Kcho

By Schwabsky, Barry | Artforum International, Summer 1996 | Go to article overview

Kcho


Schwabsky, Barry, Artforum International


In the three sculptures on view in his first New York solo show, the young Cuban artist Kcho used, or cited, the boat as both a basic structure and an overarching metaphor. The two larger and more recent pieces, La Columna Infinita I (Endless column) and La Columna Infinita II, both 1996, were formed of slender slats of blond wood, held together with numerous C-clamps, and creating skeletal images of piled-up boats. Monuments to their own antimonumentality, these works certainly reminded at least those viewers who knew that Kcho resides in Cuba less of their ostensible Brancusian model than of other, more topical images of flight and failure. As Mel Bochner pointed out to me, their mode of making (and, I would add, their fluid approach to metaphor) owes a good deal to some of the igloos of Mario Merz, who has also used the C-clamp to great sculptural effect. But for all their evident ambition, in breadth of art-historical reference as well as in scale, there was something sweetly tenuous and open about these ghostly heaps of vessels. Yet something - a hint of deeper artistic guile within Kcho's apparent ingenuousness - made one want to question their seeming candor. Some of the curves here could hardly have been formed by the clamps alone, and one wondered whether they were even sufficient to maintain the structure. Yet I looked in vain for any telltale traces of glue.

An earlier work, Obras Escogidas (Selected works), 1994, also played on the boat form, but in a sculpturally simpler way. In this piece there was a more definite breach between appearance and structure, since at first the boat, here a single form, seemed to be made of open books tied together. (Two wall drawings suggested the same thing could have been accomplished with baseballs or hotdogs.) Non-Cubans can wonder to what extent Kcho's titles form a typical cross-section of the available reading matter in Castro's Cuba: certainly there were works that represented nationalistic interests (volumes on Cuban history and geography) as well as Marxist philosophy (anyone for the works of Kim Il Sung?

The rest of this article is only available to active members of Questia

Sign up now for a free, 1-day trial and receive full access to:

  • Questia's entire collection
  • Automatic bibliography creation
  • More helpful research tools like notes, citations, and highlights
  • Ad-free environment

Already a member? Log in now.

Notes for this article

Add a new note
If you are trying to select text to create highlights or citations, remember that you must now click or tap on the first word, and then click or tap on the last word.
One moment ...
Project items

Items saved from this article

This article has been saved
Highlights (0)
Some of your highlights are legacy items.

Highlights saved before July 30, 2012 will not be displayed on their respective source pages.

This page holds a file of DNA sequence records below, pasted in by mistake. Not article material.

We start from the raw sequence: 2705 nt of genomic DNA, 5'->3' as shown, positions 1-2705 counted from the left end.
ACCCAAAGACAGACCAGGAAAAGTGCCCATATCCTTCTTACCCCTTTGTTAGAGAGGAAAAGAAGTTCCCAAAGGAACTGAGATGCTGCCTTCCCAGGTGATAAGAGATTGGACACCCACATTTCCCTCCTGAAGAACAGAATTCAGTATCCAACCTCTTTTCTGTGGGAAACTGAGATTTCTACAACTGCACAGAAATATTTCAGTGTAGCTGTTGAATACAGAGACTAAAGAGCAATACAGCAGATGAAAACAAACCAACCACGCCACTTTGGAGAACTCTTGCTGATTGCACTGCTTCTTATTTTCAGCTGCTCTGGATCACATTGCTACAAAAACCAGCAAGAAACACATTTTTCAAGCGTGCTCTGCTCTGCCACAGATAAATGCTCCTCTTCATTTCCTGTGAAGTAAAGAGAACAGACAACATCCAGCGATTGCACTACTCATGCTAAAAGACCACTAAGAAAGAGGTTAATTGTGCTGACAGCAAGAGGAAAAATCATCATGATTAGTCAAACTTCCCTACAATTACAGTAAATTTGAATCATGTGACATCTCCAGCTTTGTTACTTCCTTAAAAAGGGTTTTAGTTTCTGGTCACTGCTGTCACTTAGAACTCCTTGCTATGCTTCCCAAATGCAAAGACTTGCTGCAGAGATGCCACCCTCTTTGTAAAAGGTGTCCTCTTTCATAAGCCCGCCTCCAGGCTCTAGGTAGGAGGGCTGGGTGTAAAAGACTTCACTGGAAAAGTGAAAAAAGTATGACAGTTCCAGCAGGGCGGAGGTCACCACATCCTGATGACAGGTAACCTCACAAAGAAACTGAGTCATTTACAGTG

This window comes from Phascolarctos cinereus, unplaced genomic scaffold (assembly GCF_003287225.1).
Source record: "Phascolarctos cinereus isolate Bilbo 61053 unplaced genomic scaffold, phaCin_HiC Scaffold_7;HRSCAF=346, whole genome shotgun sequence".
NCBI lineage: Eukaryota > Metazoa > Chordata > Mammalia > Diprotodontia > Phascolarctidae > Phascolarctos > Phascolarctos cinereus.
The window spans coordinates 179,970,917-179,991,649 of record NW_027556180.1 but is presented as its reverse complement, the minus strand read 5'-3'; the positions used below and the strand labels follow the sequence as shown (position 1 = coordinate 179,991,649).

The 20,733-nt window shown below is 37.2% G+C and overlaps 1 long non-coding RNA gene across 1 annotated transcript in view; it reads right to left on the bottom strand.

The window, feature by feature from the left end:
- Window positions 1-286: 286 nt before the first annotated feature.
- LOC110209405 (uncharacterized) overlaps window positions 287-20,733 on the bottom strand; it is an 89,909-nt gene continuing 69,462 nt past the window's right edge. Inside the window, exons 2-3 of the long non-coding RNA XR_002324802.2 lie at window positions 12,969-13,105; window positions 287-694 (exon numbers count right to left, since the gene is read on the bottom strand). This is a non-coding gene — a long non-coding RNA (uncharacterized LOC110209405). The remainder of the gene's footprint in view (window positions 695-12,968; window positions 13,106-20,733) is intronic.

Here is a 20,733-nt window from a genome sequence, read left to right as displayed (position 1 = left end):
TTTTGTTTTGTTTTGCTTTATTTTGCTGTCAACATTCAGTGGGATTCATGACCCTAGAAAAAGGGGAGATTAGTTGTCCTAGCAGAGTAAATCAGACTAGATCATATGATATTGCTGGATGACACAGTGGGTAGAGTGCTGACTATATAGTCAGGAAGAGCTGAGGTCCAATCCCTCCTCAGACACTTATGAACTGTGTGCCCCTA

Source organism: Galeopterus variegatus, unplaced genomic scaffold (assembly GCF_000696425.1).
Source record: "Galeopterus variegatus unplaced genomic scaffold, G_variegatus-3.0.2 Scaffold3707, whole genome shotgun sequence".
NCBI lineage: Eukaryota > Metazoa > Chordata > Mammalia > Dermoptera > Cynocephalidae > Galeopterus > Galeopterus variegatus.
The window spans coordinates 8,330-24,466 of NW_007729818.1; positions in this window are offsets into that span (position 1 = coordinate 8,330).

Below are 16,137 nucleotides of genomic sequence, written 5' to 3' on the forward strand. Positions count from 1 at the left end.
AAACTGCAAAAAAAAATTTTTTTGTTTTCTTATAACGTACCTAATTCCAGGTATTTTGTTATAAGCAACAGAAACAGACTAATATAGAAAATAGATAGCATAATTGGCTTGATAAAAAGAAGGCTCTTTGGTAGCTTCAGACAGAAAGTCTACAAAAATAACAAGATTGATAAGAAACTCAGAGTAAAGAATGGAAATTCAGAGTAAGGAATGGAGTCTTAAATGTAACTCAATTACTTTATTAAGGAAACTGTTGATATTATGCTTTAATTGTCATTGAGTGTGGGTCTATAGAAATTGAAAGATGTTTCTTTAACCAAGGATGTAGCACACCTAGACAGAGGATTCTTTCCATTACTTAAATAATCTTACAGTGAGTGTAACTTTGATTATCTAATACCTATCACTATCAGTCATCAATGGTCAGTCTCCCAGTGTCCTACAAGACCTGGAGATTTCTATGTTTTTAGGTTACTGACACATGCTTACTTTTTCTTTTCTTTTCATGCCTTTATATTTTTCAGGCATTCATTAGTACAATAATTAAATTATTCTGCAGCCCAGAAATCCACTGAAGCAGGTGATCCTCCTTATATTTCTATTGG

You can easily re-create the highlights by opening the book page or article, selecting the text, and clicking “Highlight.”

Citations (0)
Some of your citations are legacy items.

Any citation created before July 30, 2012 will labeled as a “Cited page.” New citations will be saved as cited passages, pages or articles.

We also added the ability to view new citations from your projects or the book or article where you created them.

Notes (0)
Bookmarks (0)

You have no saved items from this article

Project items include:
  • Saved book/article
  • Highlights
  • Quotes/citations
  • Notes
  • Bookmarks
Notes
Cite this article

Cited article

Style
Citations are available only to our active members.
Sign up now to cite pages or passages in MLA, APA and Chicago citation styles.

(Einhorn, 1992, p. 25)

(Einhorn 25)

1

1. Lois J. Einhorn, Abraham Lincoln, the Orator: Penetrating the Lincoln Legend (Westport, CT: Greenwood Press, 1992), 25, http://www.questia.com/read/27419298.

Cited article

Kcho
Settings

Settings

Typeface
Text size Smaller Larger
Search within

Search within this article

Look up

Look up a word

  • Dictionary
  • Thesaurus
Please submit a word or phrase above.
Print this page

Print this page

Why can't I print more than one page at a time?

Full screen

matching results for page

Cited passage

Style
Citations are available only to our active members.
Sign up now to cite pages or passages in MLA, APA and Chicago citation styles.

"Portraying himself as an honest, ordinary person helped Lincoln identify with his audiences." (Einhorn, 1992, p. 25).

"Portraying himself as an honest, ordinary person helped Lincoln identify with his audiences." (Einhorn 25)

"Portraying himself as an honest, ordinary person helped Lincoln identify with his audiences."1

1. Lois J. Einhorn, Abraham Lincoln, the Orator: Penetrating the Lincoln Legend (Westport, CT: Greenwood Press, 1992), 25, http://www.questia.com/read/27419298.

Cited passage

Welcome to the new Questia Reader

The Questia Reader has been updated to provide you with an even better online reading experience.  It is now 100% Responsive, which means you can read our books and articles on any sized device you wish.  All of your favorite tools like notes, highlights, and citations are still here, but the way you select text has been updated to be easier to use, especially on touchscreen devices.  Here's how:

1. Click or tap the first word you want to select.
2. Click or tap the last word you want to select.

OK, got it!

Thanks for trying Questia!

Please continue trying out our research tools, but please note, full functionality is available only to our active members.

Your work will be lost once you leave this Web page.

For full access in an ad-free environment, sign up now for a FREE, 1-day trial.

Already a member? Log in now.